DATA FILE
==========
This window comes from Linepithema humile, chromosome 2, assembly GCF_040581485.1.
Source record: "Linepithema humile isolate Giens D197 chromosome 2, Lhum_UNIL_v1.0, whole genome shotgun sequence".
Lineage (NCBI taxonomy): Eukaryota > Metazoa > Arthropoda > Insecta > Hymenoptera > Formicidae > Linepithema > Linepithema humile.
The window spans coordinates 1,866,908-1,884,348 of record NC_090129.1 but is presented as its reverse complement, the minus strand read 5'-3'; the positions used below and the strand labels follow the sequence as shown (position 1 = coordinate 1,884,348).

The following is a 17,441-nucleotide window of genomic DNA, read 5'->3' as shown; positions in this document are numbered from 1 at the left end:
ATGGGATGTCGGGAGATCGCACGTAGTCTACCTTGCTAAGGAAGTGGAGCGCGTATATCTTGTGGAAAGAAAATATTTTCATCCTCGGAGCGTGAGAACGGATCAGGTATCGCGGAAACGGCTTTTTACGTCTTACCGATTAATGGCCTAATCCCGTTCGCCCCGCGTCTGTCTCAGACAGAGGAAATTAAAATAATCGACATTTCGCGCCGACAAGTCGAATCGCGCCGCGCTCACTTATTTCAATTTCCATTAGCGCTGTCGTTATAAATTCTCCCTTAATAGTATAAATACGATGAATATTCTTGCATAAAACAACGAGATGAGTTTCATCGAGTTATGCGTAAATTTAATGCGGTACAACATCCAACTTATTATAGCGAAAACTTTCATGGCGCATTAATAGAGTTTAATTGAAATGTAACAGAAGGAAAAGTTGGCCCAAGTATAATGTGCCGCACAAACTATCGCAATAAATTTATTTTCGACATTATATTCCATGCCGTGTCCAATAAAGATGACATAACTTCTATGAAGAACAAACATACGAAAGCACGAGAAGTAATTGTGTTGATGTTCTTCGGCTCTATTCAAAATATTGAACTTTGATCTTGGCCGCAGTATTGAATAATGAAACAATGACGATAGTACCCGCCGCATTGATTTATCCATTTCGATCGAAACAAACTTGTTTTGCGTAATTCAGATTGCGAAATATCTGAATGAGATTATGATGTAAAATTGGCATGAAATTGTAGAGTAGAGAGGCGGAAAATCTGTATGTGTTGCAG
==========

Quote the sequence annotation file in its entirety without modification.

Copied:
This window comes from Linepithema humile, chromosome 2, assembly GCF_040581485.1.
Source record: "Linepithema humile isolate Giens D197 chromosome 2, Lhum_UNIL_v1.0, whole genome shotgun sequence".
Lineage (NCBI taxonomy): Eukaryota > Metazoa > Arthropoda > Insecta > Hymenoptera > Formicidae > Linepithema > Linepithema humile.
The window spans coordinates 1,866,908-1,884,348 of record NC_090129.1 but is presented as its reverse complement, the minus strand read 5'-3'; the positions used below and the strand labels follow the sequence as shown (position 1 = coordinate 1,884,348).

The following is a 17,441-nucleotide window of genomic DNA, read 5'->3' as shown; positions in this document are numbered from 1 at the left end:
ATGGGATGTCGGGAGATCGCACGTAGTCTACCTTGCTAAGGAAGTGGAGCGCGTATATCTTGTGGAAAGAAAATATTTTCATCCTCGGAGCGTGAGAACGGATCAGGTATCGCGGAAACGGCTTTTTACGTCTTACCGATTAATGGCCTAATCCCGTTCGCCCCGCGTCTGTCTCAGACAGAGGAAATTAAAATAATCGACATTTCGCGCCGACAAGTCGAATCGCGCCGCGCTCACTTATTTCAATTTCCATTAGCGCTGTCGTTATAAATTCTCCCTTAATAGTATAAATACGATGAATATTCTTGCATAAAACAACGAGATGAGTTTCATCGAGTTATGCGTAAATTTAATGCGGTACAACATCCAACTTATTATAGCGAAAACTTTCATGGCGCATTAATAGAGTTTAATTGAAATGTAACAGAAGGAAAAGTTGGCCCAAGTATAATGTGCCGCACAAACTATCGCAATAAATTTATTTTCGACATTATATTCCATGCCGTGTCCAATAAAGATGACATAACTTCTATGAAGAACAAACATACGAAAGCACGAGAAGTAATTGTGTTGATGTTCTTCGGCTCTATTCAAAATATTGAACTTTGATCTTGGCCGCAGTATTGAATAATGAAACAATGACGATAGTACCCGCCGCATTGATTTATCCATTTCGATCGAAACAAACTTGTTTTGCGTAATTCAGATTGCGAAATATCTGAATGAGATTATGATGTAAAATTGGCATGAAATTGTAGAGTAGAGAGGCGGAAAATCTGTATGTGTTGCAG